Consider the following triple integral:

$$\int_0^{2\pi}\int_0^1 \int_0^1 xy\sqrt{x^2 + y^2 -2xy\cos(\theta)} \, dx \, dy \, d\theta$$

A solution was provided to this integral by Jack D'Aurizio here, but both his solutions required rather sophisticated methods, like elliptic integrals and special function expansions. What I've been struggling with-and would like a second opinion on-is whether or not this integral can be solved in closed form using very simple calculus techniques,like a standard change of variables to plane polar in the xy domain or spherical coordinates in $R^3$.

My labor over the last 2 days,multiple false starts and geometric arguments in the domain seem to indicate that the answer is no because there's no way to set up the integral without introducing a term of $\sqrt {\sin (ax)}$ or $\sqrt {\cos(ax)}$ at some point. Therefore, some special functional substitution or numerical method solution is needed.

Or am I wrong?

  • 1
    $\begingroup$ You probably noticed that yourself, but the argument of the square root very much looks like en.wikipedia.org/wiki/Law_of_cosines. Maybe this could be helpful for some geometric argument. $\endgroup$ – PhoemueX Mar 8 '15 at 21:20
  • 1
    $\begingroup$ I am really interested in elementary answers. By the way, a suggestion may be to give $$\int_{0}^{2\pi}\int_{0}^{1}t\sqrt{1+t^2-2t\cos\theta}\,dt\,d\theta$$ to integrate, that is just a double integral leading to exactly the same problem. $\endgroup$ – Jack D'Aurizio Mar 8 '15 at 21:20
  • $\begingroup$ @PhoemueX I saw that,but not how to use it to simplify the problem. Unless you just want to do a naked substitution of c for the whole kit and kaboodle and I don't see how that gets us anything simpler that makes sense. I'll have to go through it carefully,thanks for the hint! $\endgroup$ – Mathemagician1234 Mar 8 '15 at 21:54
  • $\begingroup$ @JackD'Aurizio Now THAT is a great idea,I never thought of it! The brilliance of this substitution is that it leaves the limits of integration unchanged! I'll try both suggestions and see which one gives a simpler solution-if any. $\endgroup$ – Mathemagician1234 Mar 8 '15 at 21:55

$$ \begin{align} &\int_0^{2\pi}\int_0^1\int_0^1xy\sqrt{x^2+y^2-2xy\cos(\theta)}\,\mathrm{d}x\,\mathrm{d}y\,\mathrm{d}\theta\tag{1}\\ &=2\int_0^{2\pi}\int_0^1\int_0^yxy\sqrt{x^2+y^2-2xy\cos(\theta)}\,\mathrm{d}x\,\mathrm{d}y\,\mathrm{d}\theta\tag{2}\\ &=2\int_0^{2\pi}\int_0^1\int_0^1ry^2\sqrt{r^2y^2+y^2-2ry^2\cos(\theta)}\,\,y\,\mathrm{d}r\,\mathrm{d}y\,\mathrm{d}\theta\tag{3}\\ &=2\int_0^{2\pi}\int_0^1\int_0^1ry^4\sqrt{r^2+1-2r\cos(\theta)}\,\mathrm{d}y\,\mathrm{d}r\,\mathrm{d}\theta\tag{4}\\ &=\frac25\int_0^{2\pi}\int_0^1\sqrt{r^2+1-2r\cos(\theta)}\,r\,\mathrm{d}r\,\mathrm{d}\theta\tag{5}\\ &=\frac25\int_{-\pi/2}^{\pi/2}\int_0^{2\cos(\theta)}r^2\,\mathrm{d}r\,\mathrm{d}\theta\tag{6}\\ &=\frac2{15}\int_{-\pi/2}^{\pi/2}8\cos^3(\theta)\,\mathrm{d}\theta\tag{7}\\ &=\frac{16}{15}\int_{-1}^1(1-u^2)\,\mathrm{d}u\tag{8}\\[4pt] &=\frac{64}{45}\tag{9} \end{align} $$ Explanation:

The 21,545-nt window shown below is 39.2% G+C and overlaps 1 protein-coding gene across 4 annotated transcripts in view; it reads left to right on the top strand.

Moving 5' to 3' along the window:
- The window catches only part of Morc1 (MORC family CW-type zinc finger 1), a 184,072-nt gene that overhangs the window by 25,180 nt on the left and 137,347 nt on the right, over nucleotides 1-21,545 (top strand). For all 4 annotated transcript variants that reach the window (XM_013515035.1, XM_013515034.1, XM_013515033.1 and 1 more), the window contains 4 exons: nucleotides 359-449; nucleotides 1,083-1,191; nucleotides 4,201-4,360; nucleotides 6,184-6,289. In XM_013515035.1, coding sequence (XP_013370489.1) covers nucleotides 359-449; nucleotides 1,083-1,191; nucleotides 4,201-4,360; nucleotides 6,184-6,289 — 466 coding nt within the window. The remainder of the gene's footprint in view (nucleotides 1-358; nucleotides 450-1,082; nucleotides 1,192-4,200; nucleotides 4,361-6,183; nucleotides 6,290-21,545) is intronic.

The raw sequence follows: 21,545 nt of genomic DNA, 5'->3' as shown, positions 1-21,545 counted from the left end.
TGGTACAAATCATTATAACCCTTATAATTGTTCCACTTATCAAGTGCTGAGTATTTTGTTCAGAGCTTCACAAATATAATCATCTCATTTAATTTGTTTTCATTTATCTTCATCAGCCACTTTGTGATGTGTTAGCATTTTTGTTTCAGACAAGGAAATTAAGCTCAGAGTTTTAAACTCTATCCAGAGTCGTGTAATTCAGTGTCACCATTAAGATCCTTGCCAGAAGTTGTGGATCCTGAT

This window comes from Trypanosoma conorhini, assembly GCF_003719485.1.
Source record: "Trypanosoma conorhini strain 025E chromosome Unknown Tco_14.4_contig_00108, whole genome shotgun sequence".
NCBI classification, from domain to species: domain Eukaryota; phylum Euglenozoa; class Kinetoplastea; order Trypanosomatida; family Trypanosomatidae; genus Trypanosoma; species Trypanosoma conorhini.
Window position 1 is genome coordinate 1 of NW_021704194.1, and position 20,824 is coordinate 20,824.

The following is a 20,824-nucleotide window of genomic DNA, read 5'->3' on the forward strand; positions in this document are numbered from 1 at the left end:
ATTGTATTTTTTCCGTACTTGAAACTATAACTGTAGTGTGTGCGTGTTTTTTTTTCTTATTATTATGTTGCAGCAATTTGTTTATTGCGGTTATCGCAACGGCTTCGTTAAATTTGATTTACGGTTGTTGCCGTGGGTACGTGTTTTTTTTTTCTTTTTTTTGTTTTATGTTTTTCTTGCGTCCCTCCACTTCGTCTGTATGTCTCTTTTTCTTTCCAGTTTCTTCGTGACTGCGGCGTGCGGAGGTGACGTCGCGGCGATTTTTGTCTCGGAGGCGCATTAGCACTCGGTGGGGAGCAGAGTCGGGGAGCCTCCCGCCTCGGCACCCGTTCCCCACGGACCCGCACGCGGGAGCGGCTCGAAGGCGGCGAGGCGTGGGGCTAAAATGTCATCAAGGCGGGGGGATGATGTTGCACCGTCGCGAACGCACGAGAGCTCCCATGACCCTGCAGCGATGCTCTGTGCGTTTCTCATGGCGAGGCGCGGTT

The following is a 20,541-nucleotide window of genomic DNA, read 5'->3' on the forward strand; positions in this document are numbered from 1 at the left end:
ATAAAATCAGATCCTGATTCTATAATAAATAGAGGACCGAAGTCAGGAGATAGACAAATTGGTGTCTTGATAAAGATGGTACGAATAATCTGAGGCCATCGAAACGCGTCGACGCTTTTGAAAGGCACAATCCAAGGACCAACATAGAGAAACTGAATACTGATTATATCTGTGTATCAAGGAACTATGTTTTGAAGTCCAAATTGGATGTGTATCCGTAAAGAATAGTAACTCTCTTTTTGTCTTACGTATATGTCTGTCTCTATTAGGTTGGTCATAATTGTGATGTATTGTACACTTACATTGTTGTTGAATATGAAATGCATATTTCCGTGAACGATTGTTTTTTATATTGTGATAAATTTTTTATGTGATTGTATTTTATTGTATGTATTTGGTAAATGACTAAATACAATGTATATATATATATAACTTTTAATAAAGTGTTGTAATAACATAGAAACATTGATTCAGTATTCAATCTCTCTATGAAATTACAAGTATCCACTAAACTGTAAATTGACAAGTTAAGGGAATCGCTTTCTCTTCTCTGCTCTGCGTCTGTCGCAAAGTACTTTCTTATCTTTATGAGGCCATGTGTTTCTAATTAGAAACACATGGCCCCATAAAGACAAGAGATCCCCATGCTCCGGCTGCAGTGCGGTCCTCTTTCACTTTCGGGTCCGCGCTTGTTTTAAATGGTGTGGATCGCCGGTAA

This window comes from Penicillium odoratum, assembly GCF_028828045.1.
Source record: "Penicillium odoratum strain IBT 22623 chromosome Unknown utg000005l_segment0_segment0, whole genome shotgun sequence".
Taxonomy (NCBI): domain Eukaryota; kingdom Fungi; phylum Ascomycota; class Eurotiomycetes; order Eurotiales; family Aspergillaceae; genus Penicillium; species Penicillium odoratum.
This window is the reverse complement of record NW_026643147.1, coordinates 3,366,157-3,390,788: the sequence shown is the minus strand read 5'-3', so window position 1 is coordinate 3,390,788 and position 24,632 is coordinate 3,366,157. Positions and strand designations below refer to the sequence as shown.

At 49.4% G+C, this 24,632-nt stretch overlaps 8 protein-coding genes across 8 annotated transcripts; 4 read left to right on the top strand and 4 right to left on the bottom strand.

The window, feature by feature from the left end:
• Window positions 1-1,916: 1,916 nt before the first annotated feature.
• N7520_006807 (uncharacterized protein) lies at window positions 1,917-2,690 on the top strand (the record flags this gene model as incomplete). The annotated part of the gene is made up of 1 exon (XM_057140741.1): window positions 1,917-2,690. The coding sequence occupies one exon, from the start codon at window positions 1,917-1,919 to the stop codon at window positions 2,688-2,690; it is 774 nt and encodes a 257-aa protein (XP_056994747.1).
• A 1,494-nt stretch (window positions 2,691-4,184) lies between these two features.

$(2)$: the integral is the same for $x\lt y$ as for $x\gt y$, so assume $x\lt y$ and multiply by $2$
$(3)$: substitute $r=\frac xy$
$(4)$: collect the $y$s and switch the order of integration
$(5)$: integrate in $y$
$(6)$: $(5)$ is the distance from $(1,0)$ integrated over the unit disk centered at $(0,0)$;
$\hphantom{(6):}$this is the same as $r$ integrated over the unit disk centered at $(1,0)$,
$\hphantom{(6):}$whose equation is $r\le2\cos(\theta)$ for $\theta\in[-\pi/2,\pi/2]$
$(7)$: integrate in $r$
$(8)$: substitute $u=\sin(\theta)$
$(9)$: integrate in $u$

  • $\begingroup$ +1 EXCELLENT computation-I was looking to use standard coordinate systems like plane polar for the xy-region or spherical for the entire region using $\theta$ for the vertical angle above the xy plane generated by cos($\theta$). It didn't occur to me to use polar coordinates in a more unorthodox manner-I should have.Any alternative solutions to this problem? $\endgroup$ – Mathemagician1234 Mar 9 '15 at 2:55
  • $\begingroup$ Looking over my own computations, I just realized I got as far as your equation (5) before getting stuck. : ( $\endgroup$ – Mathemagician1234 Mar 9 '15 at 3:05
  • 1
    $\begingroup$ @Mathemagician1234: I was going down the wrong path after $(5)$ until I took a walk with my dog, and realized while we were out that centering the integration on $(1,0)$ would simplify things greatly. $\endgroup$ – robjohn Mar 9 '15 at 3:09
  • 1
    $\begingroup$ See,that's the difference between someone who merely understands basic techniques and someone with a truly open mind and who's able to see the unorthodox facts that supply the key to a problem. Even the best mathematicians might not be able to see the relevance of that geometric fact,even though of course they understand what you did once you did it. I smacked my head and did a Homer Simpson once I understood what you did. Which once again demonstrates what too many of us forget once we begin rigorous math: WHENEVER POSSIBLE,DRAW A PICTURE. $\endgroup$ – Mathemagician1234 Mar 9 '15 at 3:16
  • $\begingroup$ (+1), but this answer deserves much more. $(5)\to(6)$ is the definitive trick, maybe it answers to a recent question of mine, too. Bravo, @robjohn. $\endgroup$ – Jack D'Aurizio Mar 9 '15 at 21:07

Your Answer

By clicking “Post Your Answer”, you agree to our terms of service, privacy policy and cookie policy

Not the answer you're looking for? Browse other questions tagged or ask your own question.